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Transport metabolons in the apical membrane

S. Bröer, Research School of Biology, Australian National University, Canberra, ACT 0200, Australia.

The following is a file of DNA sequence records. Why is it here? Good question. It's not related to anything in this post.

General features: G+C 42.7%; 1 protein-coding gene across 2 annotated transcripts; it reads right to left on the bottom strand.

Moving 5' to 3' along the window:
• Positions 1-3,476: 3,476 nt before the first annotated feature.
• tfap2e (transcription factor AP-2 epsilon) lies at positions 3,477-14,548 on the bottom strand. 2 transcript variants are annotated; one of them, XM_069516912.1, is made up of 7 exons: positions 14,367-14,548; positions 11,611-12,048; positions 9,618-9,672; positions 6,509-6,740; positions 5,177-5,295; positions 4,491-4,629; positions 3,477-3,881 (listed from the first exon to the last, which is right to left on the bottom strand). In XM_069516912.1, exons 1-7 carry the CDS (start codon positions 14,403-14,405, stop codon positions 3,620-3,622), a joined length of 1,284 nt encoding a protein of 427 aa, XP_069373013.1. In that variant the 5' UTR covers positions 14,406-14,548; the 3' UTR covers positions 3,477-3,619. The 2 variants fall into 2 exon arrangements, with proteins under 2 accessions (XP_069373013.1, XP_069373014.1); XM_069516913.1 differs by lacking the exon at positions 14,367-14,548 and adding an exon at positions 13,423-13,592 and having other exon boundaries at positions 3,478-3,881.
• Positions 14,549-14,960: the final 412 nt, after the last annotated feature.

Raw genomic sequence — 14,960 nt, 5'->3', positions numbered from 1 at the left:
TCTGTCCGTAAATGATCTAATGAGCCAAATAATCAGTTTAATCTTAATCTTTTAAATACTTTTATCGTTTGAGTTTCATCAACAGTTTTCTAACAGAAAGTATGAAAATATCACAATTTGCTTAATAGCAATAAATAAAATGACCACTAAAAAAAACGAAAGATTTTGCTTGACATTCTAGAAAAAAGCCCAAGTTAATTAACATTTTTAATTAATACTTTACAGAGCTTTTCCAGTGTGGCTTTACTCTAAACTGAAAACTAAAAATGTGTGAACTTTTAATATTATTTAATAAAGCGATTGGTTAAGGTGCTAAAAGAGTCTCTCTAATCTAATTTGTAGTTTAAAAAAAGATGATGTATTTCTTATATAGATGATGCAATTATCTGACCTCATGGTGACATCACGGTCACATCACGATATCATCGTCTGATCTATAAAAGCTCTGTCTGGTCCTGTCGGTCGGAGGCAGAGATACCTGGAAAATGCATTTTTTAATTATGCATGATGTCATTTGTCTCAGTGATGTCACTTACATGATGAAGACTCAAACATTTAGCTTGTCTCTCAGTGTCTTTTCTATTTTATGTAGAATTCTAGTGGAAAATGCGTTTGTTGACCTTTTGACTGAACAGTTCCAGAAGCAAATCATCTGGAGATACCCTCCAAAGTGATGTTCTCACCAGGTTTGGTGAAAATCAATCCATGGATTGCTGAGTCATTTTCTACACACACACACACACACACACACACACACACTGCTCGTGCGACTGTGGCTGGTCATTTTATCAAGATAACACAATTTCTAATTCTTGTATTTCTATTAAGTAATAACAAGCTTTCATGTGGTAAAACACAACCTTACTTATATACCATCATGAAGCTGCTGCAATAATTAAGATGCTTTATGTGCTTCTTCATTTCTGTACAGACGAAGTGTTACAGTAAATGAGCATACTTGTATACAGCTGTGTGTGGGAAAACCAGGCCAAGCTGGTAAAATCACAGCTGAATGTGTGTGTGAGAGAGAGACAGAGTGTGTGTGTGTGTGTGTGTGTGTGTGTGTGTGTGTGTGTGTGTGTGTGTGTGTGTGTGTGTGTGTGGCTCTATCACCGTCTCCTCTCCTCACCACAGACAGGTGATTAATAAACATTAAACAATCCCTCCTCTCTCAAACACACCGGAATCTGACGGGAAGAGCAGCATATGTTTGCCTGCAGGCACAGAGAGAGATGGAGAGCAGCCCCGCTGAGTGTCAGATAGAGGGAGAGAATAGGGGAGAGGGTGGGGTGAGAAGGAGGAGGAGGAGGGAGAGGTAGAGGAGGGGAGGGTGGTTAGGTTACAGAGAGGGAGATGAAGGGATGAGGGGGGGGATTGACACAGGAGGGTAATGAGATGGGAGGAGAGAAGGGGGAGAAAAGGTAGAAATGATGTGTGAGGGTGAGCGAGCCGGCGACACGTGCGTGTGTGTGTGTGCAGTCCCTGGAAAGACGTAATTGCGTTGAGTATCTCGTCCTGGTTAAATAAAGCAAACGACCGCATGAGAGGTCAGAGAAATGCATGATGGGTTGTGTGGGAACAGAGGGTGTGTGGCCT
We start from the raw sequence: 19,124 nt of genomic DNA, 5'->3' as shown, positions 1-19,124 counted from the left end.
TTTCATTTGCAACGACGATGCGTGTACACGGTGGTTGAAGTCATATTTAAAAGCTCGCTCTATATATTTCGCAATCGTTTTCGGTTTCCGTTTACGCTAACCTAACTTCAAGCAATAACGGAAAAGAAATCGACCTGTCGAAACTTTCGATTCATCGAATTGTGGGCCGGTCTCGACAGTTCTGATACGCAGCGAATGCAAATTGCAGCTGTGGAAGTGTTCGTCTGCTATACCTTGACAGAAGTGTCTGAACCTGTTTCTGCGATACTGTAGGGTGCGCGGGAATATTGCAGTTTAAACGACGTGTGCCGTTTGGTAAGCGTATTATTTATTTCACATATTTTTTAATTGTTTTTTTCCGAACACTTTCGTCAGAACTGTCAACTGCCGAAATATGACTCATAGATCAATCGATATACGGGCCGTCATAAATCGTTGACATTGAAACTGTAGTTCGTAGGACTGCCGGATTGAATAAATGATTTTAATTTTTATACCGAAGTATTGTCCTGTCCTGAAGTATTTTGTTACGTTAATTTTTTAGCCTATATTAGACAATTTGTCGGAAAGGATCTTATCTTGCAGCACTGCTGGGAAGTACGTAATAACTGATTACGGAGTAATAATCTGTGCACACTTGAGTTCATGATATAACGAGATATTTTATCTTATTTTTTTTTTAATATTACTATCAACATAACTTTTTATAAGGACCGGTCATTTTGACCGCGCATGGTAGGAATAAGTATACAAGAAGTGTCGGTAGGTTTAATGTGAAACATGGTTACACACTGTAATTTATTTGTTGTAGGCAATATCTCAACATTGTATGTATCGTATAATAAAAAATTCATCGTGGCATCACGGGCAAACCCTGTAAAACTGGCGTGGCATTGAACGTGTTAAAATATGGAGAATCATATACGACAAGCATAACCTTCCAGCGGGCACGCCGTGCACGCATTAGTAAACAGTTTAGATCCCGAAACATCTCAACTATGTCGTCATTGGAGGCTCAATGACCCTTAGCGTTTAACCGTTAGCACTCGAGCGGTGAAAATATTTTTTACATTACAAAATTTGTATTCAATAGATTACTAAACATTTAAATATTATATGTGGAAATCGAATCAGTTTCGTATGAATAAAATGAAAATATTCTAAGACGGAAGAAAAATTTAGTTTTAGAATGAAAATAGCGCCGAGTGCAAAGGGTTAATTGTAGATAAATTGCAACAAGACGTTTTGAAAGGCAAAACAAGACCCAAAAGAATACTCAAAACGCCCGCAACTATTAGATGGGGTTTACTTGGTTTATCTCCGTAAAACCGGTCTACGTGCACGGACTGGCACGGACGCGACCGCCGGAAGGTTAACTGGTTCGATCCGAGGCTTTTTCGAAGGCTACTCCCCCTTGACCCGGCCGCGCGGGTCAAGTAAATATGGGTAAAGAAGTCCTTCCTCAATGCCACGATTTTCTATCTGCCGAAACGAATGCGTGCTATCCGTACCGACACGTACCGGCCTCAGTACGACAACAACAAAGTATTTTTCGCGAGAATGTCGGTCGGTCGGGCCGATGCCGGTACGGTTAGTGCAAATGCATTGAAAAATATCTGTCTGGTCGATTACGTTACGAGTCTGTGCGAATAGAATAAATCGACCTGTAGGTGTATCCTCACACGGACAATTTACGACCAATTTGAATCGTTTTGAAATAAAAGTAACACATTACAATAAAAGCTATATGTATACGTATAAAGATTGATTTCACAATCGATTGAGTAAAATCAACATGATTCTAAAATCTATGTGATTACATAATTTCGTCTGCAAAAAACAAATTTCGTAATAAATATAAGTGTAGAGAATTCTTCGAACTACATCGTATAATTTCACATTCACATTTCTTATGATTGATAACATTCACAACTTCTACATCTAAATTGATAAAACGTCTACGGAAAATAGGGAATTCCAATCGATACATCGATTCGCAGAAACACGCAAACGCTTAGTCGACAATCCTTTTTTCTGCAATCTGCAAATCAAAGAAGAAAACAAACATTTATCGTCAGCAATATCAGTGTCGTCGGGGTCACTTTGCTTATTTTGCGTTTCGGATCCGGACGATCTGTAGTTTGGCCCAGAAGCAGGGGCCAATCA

Protein absorption in the small intestine is an efficient process, assimilating 95% of protein amino acids. To achieve complete digestion, pancreatic and brush-border peptidases work together with a variety of amino acid and peptide transporters. The aim of this project was to identify whether peptidases and transporters form complexes in the membrane to optimize protein absorption. The major transporter for neutral amino acids in the intestine and kidney is called B0AT1 or SLC6A19 (Broad neutral (0) Amino acid Transporter1). Expression of B0AT1 at the cell surface requires coexpression of the carboxypeptidase angiotensin-converting enzyme 2 (ACE2). Coexpression of B0AT1 together with ACE2 increases transport activity more than 20-fold. ACE2 preferentially hydrolyses neutral amino acids from the carboxyterminus of small peptides, which then become substrates of B0AT1. However, kinetic properties of B0AT1 remain unaltered in the presence of ACE2 and both proteins could not be coimmunoprecipitated suggesting that they do not form a tight complex. Coexpression of B0AT1 with aminopeptidase N, by contrast, increased surface expression and changed the kinetic parameters of the transporter. Similarly, ACE2 increased surface expression and the kinetic parameters of the related transporter B0AT3 (SLC6A18), which is coexpressed together with ACE2 in the kidney. Thus, members of the SLC6 family require brush-border membrane peptidases for surface expression and to optimize transport of neutral amino acids. A model is proposed whereby peptidases act as binding proteins for neutral amino acid transporters. Binding proteins are known to be involved in bacterial ABC transporters, but have not been demonstrated in higher cells.